Sept 23 (Reuters) – Gold prices dropped over 1.5% to their lowest since April 2020 on Friday, hurt by an unrelenting rally in the US dollar and Treasury yields as the Federal Reserve adopts a more aggressive stance to check surging inflation.
Spot gold was down 1.6% at USD 1,644.04 per ounce at 1:57 p.m. EDT (1757 GMT), after dropping as much as 1.8% to USD 1,640.20 earlier in the session.
US gold futures settled 1.5% lower at USD 1,655.60.
Bullion was headed for a second straight weekly fall, down about 1.8% so far.
“We’re seeing relentless dollar strength here and that’s going to keep gold vulnerable in the short term,” said Edward Moya, senior analyst with OANDA.
“The economy is clearly heading towards a recession. The risks of a hard landing are elevated, and this has been just continuing to drive flows into the dollar, which has been bad news for gold.”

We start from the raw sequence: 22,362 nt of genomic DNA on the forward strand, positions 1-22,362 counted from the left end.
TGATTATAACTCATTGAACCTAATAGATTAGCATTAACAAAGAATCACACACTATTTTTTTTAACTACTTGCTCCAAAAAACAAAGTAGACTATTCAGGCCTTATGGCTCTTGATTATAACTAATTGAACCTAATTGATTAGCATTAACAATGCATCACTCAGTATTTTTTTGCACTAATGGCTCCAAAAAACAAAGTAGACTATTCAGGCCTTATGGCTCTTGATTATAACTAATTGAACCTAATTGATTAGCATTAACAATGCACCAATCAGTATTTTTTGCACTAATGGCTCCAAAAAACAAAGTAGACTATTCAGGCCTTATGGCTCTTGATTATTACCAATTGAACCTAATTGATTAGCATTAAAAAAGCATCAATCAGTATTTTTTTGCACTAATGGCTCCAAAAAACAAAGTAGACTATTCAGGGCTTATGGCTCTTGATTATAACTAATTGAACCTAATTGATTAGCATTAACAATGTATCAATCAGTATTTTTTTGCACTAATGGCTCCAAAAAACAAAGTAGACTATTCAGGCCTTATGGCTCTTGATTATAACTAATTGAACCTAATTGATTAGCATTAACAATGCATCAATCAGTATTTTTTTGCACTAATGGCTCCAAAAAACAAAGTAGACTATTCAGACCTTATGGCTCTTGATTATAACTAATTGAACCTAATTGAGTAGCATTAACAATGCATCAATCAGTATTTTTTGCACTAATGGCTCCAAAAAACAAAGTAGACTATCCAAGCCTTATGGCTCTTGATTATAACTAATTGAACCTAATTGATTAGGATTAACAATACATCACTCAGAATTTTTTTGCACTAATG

The dollar touched a 20-year high, dampening demand for greenback-priced bullion, while benchmark 10-year yields jumped to their highest since April 2010.
“This should see (gold) prices trading broadly sideways over the rest of the year,” Fitch Solutions said in a note.
Surging inflation has prompted several central banks to tighten monetary policy, with the US Fed raising its benchmark overnight interest rate by 75 basis points on Wednesday.
Gold is highly sensitive to rising US interest rates, as these increase the opportunity cost of holding non-yielding bullion, while boosting the dollar, in which it is priced.
“Gold and the other semi-investment metals like silver and platinum will likely continue to remain under pressure until the market reaches peak hawkishness,” said Ole Hansen, head of commodity strategy at Saxo Bank, in a note.
Other precious metals also fell sharply and were on pace for weekly losses. Spot silver declined 4.1% to USD 18.84 per ounce, while platinum lost 4.8% to USD 857.46.
Palladium dropped 4.8% to USD 2,065.29.
(Reporting by Kavya Guduru in Bengaluru; Editing by Vinay Dwivedi and Shailesh Kuber)
This article originally appeared on reuters.com